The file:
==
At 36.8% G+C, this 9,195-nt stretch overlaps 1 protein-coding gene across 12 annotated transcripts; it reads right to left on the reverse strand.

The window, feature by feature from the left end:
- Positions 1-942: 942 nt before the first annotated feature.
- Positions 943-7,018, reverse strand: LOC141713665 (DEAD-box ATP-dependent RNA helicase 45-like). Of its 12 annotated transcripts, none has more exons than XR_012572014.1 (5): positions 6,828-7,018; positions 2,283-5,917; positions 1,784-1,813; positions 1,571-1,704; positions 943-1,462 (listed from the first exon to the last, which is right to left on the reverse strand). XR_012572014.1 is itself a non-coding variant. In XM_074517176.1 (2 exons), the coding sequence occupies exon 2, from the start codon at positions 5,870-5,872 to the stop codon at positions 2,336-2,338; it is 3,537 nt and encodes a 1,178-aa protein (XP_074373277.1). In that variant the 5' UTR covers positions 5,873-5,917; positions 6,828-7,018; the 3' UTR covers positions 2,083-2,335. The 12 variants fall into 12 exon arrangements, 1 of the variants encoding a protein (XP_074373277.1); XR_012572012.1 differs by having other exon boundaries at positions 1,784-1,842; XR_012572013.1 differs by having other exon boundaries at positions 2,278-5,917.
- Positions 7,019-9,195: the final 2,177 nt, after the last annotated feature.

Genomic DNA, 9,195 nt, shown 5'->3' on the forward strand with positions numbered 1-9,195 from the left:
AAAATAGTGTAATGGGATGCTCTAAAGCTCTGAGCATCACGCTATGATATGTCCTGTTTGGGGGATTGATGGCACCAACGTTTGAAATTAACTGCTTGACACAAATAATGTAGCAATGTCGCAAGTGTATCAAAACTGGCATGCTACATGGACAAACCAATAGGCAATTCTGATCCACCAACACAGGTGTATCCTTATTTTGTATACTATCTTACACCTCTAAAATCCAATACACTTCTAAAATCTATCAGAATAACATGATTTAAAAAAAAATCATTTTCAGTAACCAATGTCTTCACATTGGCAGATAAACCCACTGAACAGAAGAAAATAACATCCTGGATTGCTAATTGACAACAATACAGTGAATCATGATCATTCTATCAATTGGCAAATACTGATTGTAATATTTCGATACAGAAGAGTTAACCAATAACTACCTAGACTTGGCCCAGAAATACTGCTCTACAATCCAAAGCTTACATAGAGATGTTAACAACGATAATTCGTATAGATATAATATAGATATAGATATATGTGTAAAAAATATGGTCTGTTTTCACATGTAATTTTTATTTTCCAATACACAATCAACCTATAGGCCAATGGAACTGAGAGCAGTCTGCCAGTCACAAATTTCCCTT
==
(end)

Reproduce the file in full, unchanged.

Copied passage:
At 36.8% G+C, this 9,195-nt stretch overlaps 1 protein-coding gene across 12 annotated transcripts; it reads right to left on the reverse strand.

The window, feature by feature from the left end:
- Positions 1-942: 942 nt before the first annotated feature.
- Positions 943-7,018, reverse strand: LOC141713665 (DEAD-box ATP-dependent RNA helicase 45-like). Of its 12 annotated transcripts, none has more exons than XR_012572014.1 (5): positions 6,828-7,018; positions 2,283-5,917; positions 1,784-1,813; positions 1,571-1,704; positions 943-1,462 (listed from the first exon to the last, which is right to left on the reverse strand). XR_012572014.1 is itself a non-coding variant. In XM_074517176.1 (2 exons), the coding sequence occupies exon 2, from the start codon at positions 5,870-5,872 to the stop codon at positions 2,336-2,338; it is 3,537 nt and encodes a 1,178-aa protein (XP_074373277.1). In that variant the 5' UTR covers positions 5,873-5,917; positions 6,828-7,018; the 3' UTR covers positions 2,083-2,335. The 12 variants fall into 12 exon arrangements, 1 of the variants encoding a protein (XP_074373277.1); XR_012572012.1 differs by having other exon boundaries at positions 1,784-1,842; XR_012572013.1 differs by having other exon boundaries at positions 2,278-5,917.
- Positions 7,019-9,195: the final 2,177 nt, after the last annotated feature.

Genomic DNA, 9,195 nt, shown 5'->3' on the forward strand with positions numbered 1-9,195 from the left:
AAAATAGTGTAATGGGATGCTCTAAAGCTCTGAGCATCACGCTATGATATGTCCTGTTTGGGGGATTGATGGCACCAACGTTTGAAATTAACTGCTTGACACAAATAATGTAGCAATGTCGCAAGTGTATCAAAACTGGCATGCTACATGGACAAACCAATAGGCAATTCTGATCCACCAACACAGGTGTATCCTTATTTTGTATACTATCTTACACCTCTAAAATCCAATACACTTCTAAAATCTATCAGAATAACATGATTTAAAAAAAAATCATTTTCAGTAACCAATGTCTTCACATTGGCAGATAAACCCACTGAACAGAAGAAAATAACATCCTGGATTGCTAATTGACAACAATACAGTGAATCATGATCATTCTATCAATTGGCAAATACTGATTGTAATATTTCGATACAGAAGAGTTAACCAATAACTACCTAGACTTGGCCCAGAAATACTGCTCTACAATCCAAAGCTTACATAGAGATGTTAACAACGATAATTCGTATAGATATAATATAGATATAGATATATGTGTAAAAAATATGGTCTGTTTTCACATGTAATTTTTATTTTCCAATACACAATCAACCTATAGGCCAATGGAACTGAGAGCAGTCTGCCAGTCACAAATTTCCCTT